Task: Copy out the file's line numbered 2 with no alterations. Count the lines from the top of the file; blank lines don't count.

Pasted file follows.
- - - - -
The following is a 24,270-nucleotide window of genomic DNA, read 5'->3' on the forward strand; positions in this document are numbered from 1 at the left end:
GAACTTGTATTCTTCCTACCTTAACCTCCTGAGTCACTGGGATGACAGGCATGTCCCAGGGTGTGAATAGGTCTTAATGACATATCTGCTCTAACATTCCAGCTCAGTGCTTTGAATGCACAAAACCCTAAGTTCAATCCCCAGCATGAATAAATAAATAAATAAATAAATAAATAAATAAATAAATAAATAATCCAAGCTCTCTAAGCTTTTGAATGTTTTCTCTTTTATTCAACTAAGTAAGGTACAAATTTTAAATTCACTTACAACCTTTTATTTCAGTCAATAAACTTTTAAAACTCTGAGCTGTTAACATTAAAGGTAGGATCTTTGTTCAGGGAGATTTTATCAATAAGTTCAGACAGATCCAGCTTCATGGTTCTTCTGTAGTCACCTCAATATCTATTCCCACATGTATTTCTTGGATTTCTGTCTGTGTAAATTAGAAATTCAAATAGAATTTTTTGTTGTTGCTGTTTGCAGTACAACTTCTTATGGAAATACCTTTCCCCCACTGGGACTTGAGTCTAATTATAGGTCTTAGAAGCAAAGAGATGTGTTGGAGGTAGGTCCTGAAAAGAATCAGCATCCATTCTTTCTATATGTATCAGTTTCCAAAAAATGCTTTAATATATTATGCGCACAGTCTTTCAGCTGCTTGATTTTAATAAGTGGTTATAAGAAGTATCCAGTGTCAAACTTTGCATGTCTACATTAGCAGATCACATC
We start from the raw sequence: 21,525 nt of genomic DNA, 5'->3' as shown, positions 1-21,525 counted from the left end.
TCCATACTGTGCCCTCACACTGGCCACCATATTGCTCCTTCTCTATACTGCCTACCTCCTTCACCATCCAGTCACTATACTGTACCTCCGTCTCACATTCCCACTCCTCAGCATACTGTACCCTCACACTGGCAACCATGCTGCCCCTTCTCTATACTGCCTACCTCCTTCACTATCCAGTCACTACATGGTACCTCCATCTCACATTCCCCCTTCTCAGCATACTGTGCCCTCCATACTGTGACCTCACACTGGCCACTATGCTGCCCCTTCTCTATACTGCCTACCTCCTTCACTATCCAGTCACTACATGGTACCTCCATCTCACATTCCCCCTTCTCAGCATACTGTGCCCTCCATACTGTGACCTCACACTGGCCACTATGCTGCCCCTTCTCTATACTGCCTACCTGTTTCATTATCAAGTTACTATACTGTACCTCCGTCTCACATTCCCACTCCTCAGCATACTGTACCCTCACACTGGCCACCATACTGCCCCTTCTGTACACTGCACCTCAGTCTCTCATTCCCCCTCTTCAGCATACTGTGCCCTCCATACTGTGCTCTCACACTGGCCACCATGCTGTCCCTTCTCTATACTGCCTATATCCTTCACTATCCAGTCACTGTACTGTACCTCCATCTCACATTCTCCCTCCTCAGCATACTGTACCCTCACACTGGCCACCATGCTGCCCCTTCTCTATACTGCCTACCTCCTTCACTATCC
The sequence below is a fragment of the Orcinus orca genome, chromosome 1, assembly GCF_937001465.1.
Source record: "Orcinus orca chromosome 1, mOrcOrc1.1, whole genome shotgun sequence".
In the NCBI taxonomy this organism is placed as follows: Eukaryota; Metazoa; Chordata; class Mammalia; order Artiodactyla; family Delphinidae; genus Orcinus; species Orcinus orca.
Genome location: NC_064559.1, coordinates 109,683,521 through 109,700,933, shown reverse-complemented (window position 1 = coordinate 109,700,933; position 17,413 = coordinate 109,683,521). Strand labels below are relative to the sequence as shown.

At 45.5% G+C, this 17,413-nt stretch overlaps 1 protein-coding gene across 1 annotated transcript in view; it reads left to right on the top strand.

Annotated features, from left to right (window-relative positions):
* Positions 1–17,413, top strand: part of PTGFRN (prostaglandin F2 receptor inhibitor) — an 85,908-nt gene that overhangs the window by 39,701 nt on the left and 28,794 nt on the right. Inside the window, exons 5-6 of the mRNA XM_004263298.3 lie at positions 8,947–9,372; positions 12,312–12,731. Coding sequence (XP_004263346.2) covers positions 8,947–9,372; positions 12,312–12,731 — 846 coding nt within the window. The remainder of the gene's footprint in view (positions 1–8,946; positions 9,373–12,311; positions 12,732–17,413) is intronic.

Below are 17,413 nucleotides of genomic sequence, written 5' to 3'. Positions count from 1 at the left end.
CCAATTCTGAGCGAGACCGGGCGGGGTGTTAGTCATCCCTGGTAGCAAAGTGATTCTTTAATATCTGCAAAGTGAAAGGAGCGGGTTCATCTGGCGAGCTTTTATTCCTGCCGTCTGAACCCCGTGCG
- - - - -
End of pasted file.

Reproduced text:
GAACTTGTATTCTTCCTACCTTAACCTCCTGAGTCACTGGGATGACAGGCATGTCCCAGGGTGTGAATAGGTCTTAATGACATATCTGCTCTAACATTCCAGCTCAGTGCTTTGAATGCACAAAACCCTAAGTTCAATCCCCAGCATGAATAAATAAATAAATAAATAAATAAATAAATAAATAAATAAATAATCCAAGCTCTCTAAGCTTTTGAATGTTTTCTCTTTTATTCAACTAAGTAAGGTACAAATTTTAAATTCACTTACAACCTTTTATTTCAGTCAATAAACTTTTAAAACTCTGAGCTGTTAACATTAAAGGTAGGATCTTTGTTCAGGGAGATTTTATCAATAAGTTCAGACAGATCCAGCTTCATGGTTCTTCTGTAGTCACCTCAATATCTATTCCCACATGTATTTCTTGGATTTCTGTCTGTGTAAATTAGAAATTCAAATAGAATTTTTTGTTGTTGCTGTTTGCAGTACAACTTCTTATGGAAATACCTTTCCCCCACTGGGACTTGAGTCTAATTATAGGTCTTAGAAGCAAAGAGATGTGTTGGAGGTAGGTCCTGAAAAGAATCAGCATCCATTCTTTCTATATGTATCAGTTTCCAAAAAATGCTTTAATATATTATGCGCACAGTCTTTCAGCTGCTTGATTTTAATAAGTGGTTATAAGAAGTATCCAGTGTCAAACTTTGCATGTCTACATTAGCAGATCACATC